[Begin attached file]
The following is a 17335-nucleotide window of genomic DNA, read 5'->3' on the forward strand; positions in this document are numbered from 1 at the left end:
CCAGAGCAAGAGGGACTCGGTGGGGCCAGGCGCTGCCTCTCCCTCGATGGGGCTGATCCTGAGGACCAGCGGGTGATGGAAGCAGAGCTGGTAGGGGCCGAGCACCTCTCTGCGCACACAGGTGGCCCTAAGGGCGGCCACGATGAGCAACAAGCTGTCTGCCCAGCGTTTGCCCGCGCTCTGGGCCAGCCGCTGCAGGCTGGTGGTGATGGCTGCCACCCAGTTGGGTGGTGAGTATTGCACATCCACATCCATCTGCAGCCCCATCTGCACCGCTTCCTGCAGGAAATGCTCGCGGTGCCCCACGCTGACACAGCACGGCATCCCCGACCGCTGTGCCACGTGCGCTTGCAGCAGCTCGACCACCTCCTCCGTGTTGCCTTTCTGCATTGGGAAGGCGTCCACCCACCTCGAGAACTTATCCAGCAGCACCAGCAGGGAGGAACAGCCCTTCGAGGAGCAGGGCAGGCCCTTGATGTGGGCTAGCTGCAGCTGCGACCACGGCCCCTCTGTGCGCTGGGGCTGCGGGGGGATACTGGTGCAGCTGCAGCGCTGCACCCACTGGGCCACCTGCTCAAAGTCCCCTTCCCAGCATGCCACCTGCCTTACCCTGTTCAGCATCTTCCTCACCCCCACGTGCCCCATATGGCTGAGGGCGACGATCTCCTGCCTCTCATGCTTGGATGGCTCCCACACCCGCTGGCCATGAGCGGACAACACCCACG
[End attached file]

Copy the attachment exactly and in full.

The following is a 17335-nucleotide window of genomic DNA, read 5'->3' on the forward strand; positions in this document are numbered from 1 at the left end:
CCAGAGCAAGAGGGACTCGGTGGGGCCAGGCGCTGCCTCTCCCTCGATGGGGCTGATCCTGAGGACCAGCGGGTGATGGAAGCAGAGCTGGTAGGGGCCGAGCACCTCTCTGCGCACACAGGTGGCCCTAAGGGCGGCCACGATGAGCAACAAGCTGTCTGCCCAGCGTTTGCCCGCGCTCTGGGCCAGCCGCTGCAGGCTGGTGGTGATGGCTGCCACCCAGTTGGGTGGTGAGTATTGCACATCCACATCCATCTGCAGCCCCATCTGCACCGCTTCCTGCAGGAAATGCTCGCGGTGCCCCACGCTGACACAGCACGGCATCCCCGACCGCTGTGCCACGTGCGCTTGCAGCAGCTCGACCACCTCCTCCGTGTTGCCTTTCTGCATTGGGAAGGCGTCCACCCACCTCGAGAACTTATCCAGCAGCACCAGCAGGGAGGAACAGCCCTTCGAGGAGCAGGGCAGGCCCTTGATGTGGGCTAGCTGCAGCTGCGACCACGGCCCCTCTGTGCGCTGGGGCTGCGGGGGGATACTGGTGCAGCTGCAGCGCTGCACCCACTGGGCCACCTGCTCAAAGTCCCCTTCCCAGCATGCCACCTGCCTTACCCTGTTCAGCATCTTCCTCACCCCCACGTGCCCCATATGGCTGAGGGCGACGATCTCCTGCCTCTCATGCTTGGATGGCTCCCACACCCGCTGGCCATGAGCGGACAACACCCACG